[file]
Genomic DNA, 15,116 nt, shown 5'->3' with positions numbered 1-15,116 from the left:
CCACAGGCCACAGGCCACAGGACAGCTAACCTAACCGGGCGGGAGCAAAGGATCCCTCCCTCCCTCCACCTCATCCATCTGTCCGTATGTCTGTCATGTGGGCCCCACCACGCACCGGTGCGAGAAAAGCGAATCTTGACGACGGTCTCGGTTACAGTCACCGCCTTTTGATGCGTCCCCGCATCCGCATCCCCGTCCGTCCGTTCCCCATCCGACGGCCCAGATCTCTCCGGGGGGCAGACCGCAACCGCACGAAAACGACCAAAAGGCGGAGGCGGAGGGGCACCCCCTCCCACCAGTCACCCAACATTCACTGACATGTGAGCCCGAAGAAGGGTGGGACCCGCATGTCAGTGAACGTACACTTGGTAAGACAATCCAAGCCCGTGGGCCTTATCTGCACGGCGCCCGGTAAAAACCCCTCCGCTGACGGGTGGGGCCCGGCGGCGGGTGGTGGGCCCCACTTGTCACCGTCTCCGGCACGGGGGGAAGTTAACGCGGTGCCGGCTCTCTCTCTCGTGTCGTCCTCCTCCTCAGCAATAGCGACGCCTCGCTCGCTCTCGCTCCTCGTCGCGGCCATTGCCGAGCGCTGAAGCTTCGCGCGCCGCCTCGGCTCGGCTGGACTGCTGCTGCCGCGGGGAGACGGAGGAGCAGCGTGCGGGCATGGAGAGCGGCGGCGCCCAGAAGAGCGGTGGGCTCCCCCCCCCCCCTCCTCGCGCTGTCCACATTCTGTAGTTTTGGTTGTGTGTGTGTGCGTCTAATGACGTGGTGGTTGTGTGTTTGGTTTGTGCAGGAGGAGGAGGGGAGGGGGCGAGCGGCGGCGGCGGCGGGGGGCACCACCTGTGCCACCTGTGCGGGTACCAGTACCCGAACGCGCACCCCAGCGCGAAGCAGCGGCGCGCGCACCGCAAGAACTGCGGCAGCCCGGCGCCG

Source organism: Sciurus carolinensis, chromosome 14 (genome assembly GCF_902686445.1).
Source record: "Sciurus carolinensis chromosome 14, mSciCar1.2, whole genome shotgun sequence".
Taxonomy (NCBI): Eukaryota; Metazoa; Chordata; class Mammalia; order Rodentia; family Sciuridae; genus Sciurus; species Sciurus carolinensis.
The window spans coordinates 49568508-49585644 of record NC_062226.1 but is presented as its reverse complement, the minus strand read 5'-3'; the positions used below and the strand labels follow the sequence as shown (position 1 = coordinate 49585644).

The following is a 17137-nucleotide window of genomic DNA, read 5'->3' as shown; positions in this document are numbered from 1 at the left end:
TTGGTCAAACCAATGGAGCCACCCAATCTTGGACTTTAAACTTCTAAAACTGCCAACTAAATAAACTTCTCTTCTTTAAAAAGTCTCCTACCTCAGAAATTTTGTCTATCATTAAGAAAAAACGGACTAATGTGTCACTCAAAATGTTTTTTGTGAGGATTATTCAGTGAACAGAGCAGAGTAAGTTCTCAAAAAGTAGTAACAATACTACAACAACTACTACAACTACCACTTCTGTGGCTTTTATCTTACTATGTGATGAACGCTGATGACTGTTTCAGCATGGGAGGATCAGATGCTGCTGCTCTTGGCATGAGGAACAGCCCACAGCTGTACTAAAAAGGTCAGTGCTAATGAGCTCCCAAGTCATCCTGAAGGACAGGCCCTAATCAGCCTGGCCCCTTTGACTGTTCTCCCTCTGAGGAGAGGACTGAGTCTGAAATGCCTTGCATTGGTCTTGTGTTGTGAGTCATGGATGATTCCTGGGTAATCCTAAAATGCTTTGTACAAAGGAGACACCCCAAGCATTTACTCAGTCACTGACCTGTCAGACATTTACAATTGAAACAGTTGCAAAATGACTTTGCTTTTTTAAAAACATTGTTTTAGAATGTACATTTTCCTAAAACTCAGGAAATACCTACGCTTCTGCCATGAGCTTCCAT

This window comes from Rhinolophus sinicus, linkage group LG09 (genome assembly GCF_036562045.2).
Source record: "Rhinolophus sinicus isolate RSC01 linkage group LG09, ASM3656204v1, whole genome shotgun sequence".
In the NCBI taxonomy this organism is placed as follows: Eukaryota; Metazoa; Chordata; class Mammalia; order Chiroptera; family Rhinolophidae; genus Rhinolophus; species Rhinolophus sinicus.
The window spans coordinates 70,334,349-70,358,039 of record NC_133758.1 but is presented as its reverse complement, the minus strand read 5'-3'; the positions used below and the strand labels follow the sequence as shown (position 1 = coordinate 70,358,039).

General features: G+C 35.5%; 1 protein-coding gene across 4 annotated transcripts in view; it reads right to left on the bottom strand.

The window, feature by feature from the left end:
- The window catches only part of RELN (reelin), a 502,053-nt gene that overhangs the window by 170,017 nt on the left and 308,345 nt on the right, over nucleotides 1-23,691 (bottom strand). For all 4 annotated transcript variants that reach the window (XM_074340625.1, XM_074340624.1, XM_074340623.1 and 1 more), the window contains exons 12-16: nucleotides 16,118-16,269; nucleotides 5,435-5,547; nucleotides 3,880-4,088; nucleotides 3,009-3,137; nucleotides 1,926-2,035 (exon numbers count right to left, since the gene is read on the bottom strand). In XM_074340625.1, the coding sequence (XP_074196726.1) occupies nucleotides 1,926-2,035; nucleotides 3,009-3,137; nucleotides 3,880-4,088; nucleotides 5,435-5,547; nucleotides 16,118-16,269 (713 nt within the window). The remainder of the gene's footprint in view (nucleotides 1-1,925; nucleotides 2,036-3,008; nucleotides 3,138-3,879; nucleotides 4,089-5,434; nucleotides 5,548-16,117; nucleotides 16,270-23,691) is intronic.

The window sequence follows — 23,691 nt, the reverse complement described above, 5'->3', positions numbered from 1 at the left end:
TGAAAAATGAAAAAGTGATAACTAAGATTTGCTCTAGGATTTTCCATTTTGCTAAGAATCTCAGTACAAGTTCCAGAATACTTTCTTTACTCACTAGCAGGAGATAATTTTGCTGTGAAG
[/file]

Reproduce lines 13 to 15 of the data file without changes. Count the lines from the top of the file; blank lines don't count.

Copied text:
General features: G+C 35.5%; 1 protein-coding gene across 4 annotated transcripts in view; it reads right to left on the bottom strand.

The window, feature by feature from the left end:
- The window catches only part of RELN (reelin), a 502,053-nt gene that overhangs the window by 170,017 nt on the left and 308,345 nt on the right, over nucleotides 1-23,691 (bottom strand). For all 4 annotated transcript variants that reach the window (XM_074340625.1, XM_074340624.1, XM_074340623.1 and 1 more), the window contains exons 12-16: nucleotides 16,118-16,269; nucleotides 5,435-5,547; nucleotides 3,880-4,088; nucleotides 3,009-3,137; nucleotides 1,926-2,035 (exon numbers count right to left, since the gene is read on the bottom strand). In XM_074340625.1, the coding sequence (XP_074196726.1) occupies nucleotides 1,926-2,035; nucleotides 3,009-3,137; nucleotides 3,880-4,088; nucleotides 5,435-5,547; nucleotides 16,118-16,269 (713 nt within the window). The remainder of the gene's footprint in view (nucleotides 1-1,925; nucleotides 2,036-3,008; nucleotides 3,138-3,879; nucleotides 4,089-5,434; nucleotides 5,548-16,117; nucleotides 16,270-23,691) is intronic.